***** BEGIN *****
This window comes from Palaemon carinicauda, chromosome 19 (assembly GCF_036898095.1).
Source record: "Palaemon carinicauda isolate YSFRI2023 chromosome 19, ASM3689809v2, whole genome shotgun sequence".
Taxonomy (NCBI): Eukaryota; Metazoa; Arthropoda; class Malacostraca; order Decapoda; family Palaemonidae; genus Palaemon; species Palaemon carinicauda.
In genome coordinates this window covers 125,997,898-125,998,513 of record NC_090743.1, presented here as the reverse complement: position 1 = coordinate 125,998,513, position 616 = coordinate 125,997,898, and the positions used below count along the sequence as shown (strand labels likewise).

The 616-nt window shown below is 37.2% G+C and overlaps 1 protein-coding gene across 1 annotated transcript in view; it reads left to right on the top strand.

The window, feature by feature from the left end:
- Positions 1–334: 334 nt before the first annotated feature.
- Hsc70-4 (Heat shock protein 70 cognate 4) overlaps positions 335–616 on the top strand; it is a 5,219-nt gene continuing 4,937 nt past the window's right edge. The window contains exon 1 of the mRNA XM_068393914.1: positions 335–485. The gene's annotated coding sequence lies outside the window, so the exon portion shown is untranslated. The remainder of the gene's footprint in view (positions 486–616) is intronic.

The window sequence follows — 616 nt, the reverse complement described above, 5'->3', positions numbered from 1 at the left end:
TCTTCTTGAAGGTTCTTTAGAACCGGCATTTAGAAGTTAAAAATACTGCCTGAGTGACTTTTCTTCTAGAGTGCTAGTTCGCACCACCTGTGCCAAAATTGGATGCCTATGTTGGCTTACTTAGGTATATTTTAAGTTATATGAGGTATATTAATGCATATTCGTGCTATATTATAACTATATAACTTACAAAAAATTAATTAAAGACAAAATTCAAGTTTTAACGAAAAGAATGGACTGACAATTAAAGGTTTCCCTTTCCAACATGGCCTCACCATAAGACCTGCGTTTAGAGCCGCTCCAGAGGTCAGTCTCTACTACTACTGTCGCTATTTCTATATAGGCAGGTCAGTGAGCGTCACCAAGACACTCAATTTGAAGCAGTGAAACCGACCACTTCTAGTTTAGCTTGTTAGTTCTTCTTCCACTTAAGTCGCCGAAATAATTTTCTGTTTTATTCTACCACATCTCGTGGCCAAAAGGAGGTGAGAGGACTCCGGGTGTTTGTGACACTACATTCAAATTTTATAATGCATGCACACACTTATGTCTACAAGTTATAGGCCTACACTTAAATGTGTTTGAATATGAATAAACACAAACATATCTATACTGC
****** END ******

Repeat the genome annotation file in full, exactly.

This window comes from Palaemon carinicauda, chromosome 19 (assembly GCF_036898095.1).
Source record: "Palaemon carinicauda isolate YSFRI2023 chromosome 19, ASM3689809v2, whole genome shotgun sequence".
Taxonomy (NCBI): Eukaryota; Metazoa; Arthropoda; class Malacostraca; order Decapoda; family Palaemonidae; genus Palaemon; species Palaemon carinicauda.
In genome coordinates this window covers 125,997,898-125,998,513 of record NC_090743.1, presented here as the reverse complement: position 1 = coordinate 125,998,513, position 616 = coordinate 125,997,898, and the positions used below count along the sequence as shown (strand labels likewise).

The 616-nt window shown below is 37.2% G+C and overlaps 1 protein-coding gene across 1 annotated transcript in view; it reads left to right on the top strand.

The window, feature by feature from the left end:
- Positions 1–334: 334 nt before the first annotated feature.
- Hsc70-4 (Heat shock protein 70 cognate 4) overlaps positions 335–616 on the top strand; it is a 5,219-nt gene continuing 4,937 nt past the window's right edge. The window contains exon 1 of the mRNA XM_068393914.1: positions 335–485. The gene's annotated coding sequence lies outside the window, so the exon portion shown is untranslated. The remainder of the gene's footprint in view (positions 486–616) is intronic.

The window sequence follows — 616 nt, the reverse complement described above, 5'->3', positions numbered from 1 at the left end:
TCTTCTTGAAGGTTCTTTAGAACCGGCATTTAGAAGTTAAAAATACTGCCTGAGTGACTTTTCTTCTAGAGTGCTAGTTCGCACCACCTGTGCCAAAATTGGATGCCTATGTTGGCTTACTTAGGTATATTTTAAGTTATATGAGGTATATTAATGCATATTCGTGCTATATTATAACTATATAACTTACAAAAAATTAATTAAAGACAAAATTCAAGTTTTAACGAAAAGAATGGACTGACAATTAAAGGTTTCCCTTTCCAACATGGCCTCACCATAAGACCTGCGTTTAGAGCCGCTCCAGAGGTCAGTCTCTACTACTACTGTCGCTATTTCTATATAGGCAGGTCAGTGAGCGTCACCAAGACACTCAATTTGAAGCAGTGAAACCGACCACTTCTAGTTTAGCTTGTTAGTTCTTCTTCCACTTAAGTCGCCGAAATAATTTTCTGTTTTATTCTACCACATCTCGTGGCCAAAAGGAGGTGAGAGGACTCCGGGTGTTTGTGACACTACATTCAAATTTTATAATGCATGCACACACTTATGTCTACAAGTTATAGGCCTACACTTAAATGTGTTTGAATATGAATAAACACAAACATATCTATACTGC